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Building Confident Learners in the Sped Classroom

Six years ago, Perla Dionicio walked into a classroom of students with autism and was blown away by how they were learning to use pictures to communicate their feelings.

The mother of a child with special needs, Perla understood the difficulties children with autism have when trying to express themselves and communicate their wants and needs - many cannot use verbal communication. After that classroom visit, Perla knew she wanted to make a difference at a much more personal level.

With her experience as a school computer lab technician for many years, Perla applied to be a teacher assistant, but was rejected. Instead of giving up, Perla exhibited persistence and committed to going to college full-time to get a degree in psychology and become a special education teacher. All this despite being a single mother and supporting her children at the same time.

A first-year teacher, Perla is now interning at Madison Elementary in Santa Ana, CA. But when Perla arrived at her classroom to prepare for her incoming TK-2nd grade students, she was again discouraged. It would take time for the school to gather resources and furniture for her classroom, and most public schools can only provide the basics: desks and chairs.

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Neighboring teachers gave what they could, contributing a carpet square and a couple of pieces of worn furniture. But Perla envisioned an interactive environment to support her high-needs students.

The Benefits of Play for Students with Autism

Students with autism can become overwhelmed with emotion. If they don’t have anything sensory to help work out their feelings, then they express themselves through negative behavior.

- Perla Dionicio

Through our community, we heard about Perla’s story of perseverance, and her struggle to meet the needs of her students. MIND colleagues in the art departments banded together to create limited edition and one-of-a-kind art pieces to raise money. They sold these pieces during an organizational retreat this past summer, giving their fellow MIND colleagues an opportunity to be a part of the fundraising effort.

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Paco Bazaar raised $1100 to purchase classroom items, including: puzzles, games, rug, cubbie cabinet, mini fridge, and a $300 amazon gift card for other items. They also put together a package of JiJi swag for the students, who use the ST Math program created by MIND Research Institute. Colleagues visited the classroom during the students’ lunch hour to put together and set up the goods.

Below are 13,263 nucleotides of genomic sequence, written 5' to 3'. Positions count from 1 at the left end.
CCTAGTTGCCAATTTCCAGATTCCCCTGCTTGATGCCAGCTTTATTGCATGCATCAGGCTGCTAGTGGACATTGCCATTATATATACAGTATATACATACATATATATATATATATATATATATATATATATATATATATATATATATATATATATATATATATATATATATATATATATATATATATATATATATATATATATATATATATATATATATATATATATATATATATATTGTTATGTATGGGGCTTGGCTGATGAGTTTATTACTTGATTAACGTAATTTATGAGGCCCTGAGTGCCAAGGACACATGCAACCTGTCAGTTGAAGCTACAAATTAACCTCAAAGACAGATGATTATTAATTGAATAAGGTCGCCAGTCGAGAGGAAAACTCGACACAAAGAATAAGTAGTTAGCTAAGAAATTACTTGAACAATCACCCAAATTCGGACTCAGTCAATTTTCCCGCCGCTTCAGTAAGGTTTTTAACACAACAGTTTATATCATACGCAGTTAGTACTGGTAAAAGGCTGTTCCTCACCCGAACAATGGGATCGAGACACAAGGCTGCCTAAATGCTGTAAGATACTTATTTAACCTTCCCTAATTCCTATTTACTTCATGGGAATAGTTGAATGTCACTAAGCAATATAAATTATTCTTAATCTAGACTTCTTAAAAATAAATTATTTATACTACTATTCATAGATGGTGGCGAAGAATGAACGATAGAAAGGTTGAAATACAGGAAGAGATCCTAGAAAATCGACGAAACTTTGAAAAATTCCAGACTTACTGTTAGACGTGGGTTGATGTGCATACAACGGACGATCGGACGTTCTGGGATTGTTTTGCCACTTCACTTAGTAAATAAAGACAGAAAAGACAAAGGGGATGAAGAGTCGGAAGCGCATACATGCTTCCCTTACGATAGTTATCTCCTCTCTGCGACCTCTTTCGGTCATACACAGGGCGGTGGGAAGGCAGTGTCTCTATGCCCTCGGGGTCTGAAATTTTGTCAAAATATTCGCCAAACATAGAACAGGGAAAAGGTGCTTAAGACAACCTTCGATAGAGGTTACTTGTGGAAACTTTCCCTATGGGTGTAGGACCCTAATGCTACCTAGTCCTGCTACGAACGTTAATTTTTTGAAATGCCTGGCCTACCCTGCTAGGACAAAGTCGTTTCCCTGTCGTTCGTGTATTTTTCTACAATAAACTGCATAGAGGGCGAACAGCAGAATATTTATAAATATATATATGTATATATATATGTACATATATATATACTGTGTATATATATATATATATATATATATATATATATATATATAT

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The students’ reactions were great!

When I opened the door and the students ran in, I got this overwhelming feeling of happiness. I saw all the things I wanted my students to have but couldn’t afford. I cannot explain the difference you guys made to students and myself.

- Perla Dionicio

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"When we started Paco Bazaar, we wanted to find a way to utilize our artists’ creativity to give back to the community," said Jo Zafra, visual designer at MIND Research Institute. "I personally have found so much joy when we go into the classroom and get to see firsthand how thankful the teacher is and how much the kids faces light up when they see the gifts that JiJi brought for them. It is such a rewarding experience to be a part of."

The games offer more than a sensory break and way to manage emotions. Play has many benefits for all early learners, helping them develop skills like communication, listening, collaboration, problem solving and more.

My goal with my students is to help them develop the skills to have closer to a normal life experience. Teaching them how to play, interact and communicate with others...they are learning lifelong skills for interacting in the real world.

-Perla Dionicio

Students Learn More than Academics at School

Perla lets parents and students know that "in my classroom their children will learn more than academics, they will learn about caring and loving each other, about being respectful. Just loving themselves and having the confidence to face the rest of the world."

Perla’s approach appears to be working. Three weeks into the school year she asked for feedback from parents and the support was overwhelming. They mentioned how their children are now excited to go to school now, and how students are able to demonstrate what they are learning in class.

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The highlight of my day is walking up to their school bus in the morning and hearing the students calling my name, and wiggling in their seats because they are so excited to be at school.

- Perla Dionicio

Thank you for sharing your story with us, Perla, and for being an awesome teacher making a difference in the lives of your students!

Interested in working with an amazing group of colleagues who give back to the community? Learn more about life at MIND:

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Calli Wright

About the Author

Calli Wright is a digital media analyst at MIND Research Institute. She loves playing board games and editing their rules, which she often talks about on twitter @CalliWrights.

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